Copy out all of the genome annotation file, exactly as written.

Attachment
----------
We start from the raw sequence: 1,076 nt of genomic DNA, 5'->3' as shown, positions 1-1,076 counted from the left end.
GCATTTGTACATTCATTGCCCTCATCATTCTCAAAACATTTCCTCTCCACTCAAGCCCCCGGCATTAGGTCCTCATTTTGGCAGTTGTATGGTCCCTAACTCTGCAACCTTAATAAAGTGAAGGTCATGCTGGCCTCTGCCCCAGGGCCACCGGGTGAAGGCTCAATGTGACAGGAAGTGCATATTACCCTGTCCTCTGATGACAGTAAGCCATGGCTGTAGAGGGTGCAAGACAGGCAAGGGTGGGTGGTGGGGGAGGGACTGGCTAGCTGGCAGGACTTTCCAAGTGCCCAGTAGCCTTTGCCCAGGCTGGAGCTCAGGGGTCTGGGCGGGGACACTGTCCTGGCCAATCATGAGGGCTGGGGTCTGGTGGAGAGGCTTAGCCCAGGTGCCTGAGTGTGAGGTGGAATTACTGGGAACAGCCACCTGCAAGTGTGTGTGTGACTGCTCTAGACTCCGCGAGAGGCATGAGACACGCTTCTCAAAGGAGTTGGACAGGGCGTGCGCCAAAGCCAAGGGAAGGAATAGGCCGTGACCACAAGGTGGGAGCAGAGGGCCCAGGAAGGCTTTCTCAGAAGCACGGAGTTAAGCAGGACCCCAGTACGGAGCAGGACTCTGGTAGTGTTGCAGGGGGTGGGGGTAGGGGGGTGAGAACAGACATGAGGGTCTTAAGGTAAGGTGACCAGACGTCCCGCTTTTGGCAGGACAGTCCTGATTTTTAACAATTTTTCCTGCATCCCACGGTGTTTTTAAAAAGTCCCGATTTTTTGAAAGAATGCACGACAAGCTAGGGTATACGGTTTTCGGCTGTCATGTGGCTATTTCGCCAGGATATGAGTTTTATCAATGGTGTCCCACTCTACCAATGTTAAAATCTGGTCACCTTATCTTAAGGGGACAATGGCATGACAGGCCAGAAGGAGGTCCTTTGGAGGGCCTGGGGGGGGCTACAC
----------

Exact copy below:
We start from the raw sequence: 1,076 nt of genomic DNA, 5'->3' as shown, positions 1-1,076 counted from the left end.
GCATTTGTACATTCATTGCCCTCATCATTCTCAAAACATTTCCTCTCCACTCAAGCCCCCGGCATTAGGTCCTCATTTTGGCAGTTGTATGGTCCCTAACTCTGCAACCTTAATAAAGTGAAGGTCATGCTGGCCTCTGCCCCAGGGCCACCGGGTGAAGGCTCAATGTGACAGGAAGTGCATATTACCCTGTCCTCTGATGACAGTAAGCCATGGCTGTAGAGGGTGCAAGACAGGCAAGGGTGGGTGGTGGGGGAGGGACTGGCTAGCTGGCAGGACTTTCCAAGTGCCCAGTAGCCTTTGCCCAGGCTGGAGCTCAGGGGTCTGGGCGGGGACACTGTCCTGGCCAATCATGAGGGCTGGGGTCTGGTGGAGAGGCTTAGCCCAGGTGCCTGAGTGTGAGGTGGAATTACTGGGAACAGCCACCTGCAAGTGTGTGTGTGACTGCTCTAGACTCCGCGAGAGGCATGAGACACGCTTCTCAAAGGAGTTGGACAGGGCGTGCGCCAAAGCCAAGGGAAGGAATAGGCCGTGACCACAAGGTGGGAGCAGAGGGCCCAGGAAGGCTTTCTCAGAAGCACGGAGTTAAGCAGGACCCCAGTACGGAGCAGGACTCTGGTAGTGTTGCAGGGGGTGGGGGTAGGGGGGTGAGAACAGACATGAGGGTCTTAAGGTAAGGTGACCAGACGTCCCGCTTTTGGCAGGACAGTCCTGATTTTTAACAATTTTTCCTGCATCCCACGGTGTTTTTAAAAAGTCCCGATTTTTTGAAAGAATGCACGACAAGCTAGGGTATACGGTTTTCGGCTGTCATGTGGCTATTTCGCCAGGATATGAGTTTTATCAATGGTGTCCCACTCTACCAATGTTAAAATCTGGTCACCTTATCTTAAGGGGACAATGGCATGACAGGCCAGAAGGAGGTCCTTTGGAGGGCCTGGGGGGGGCTACAC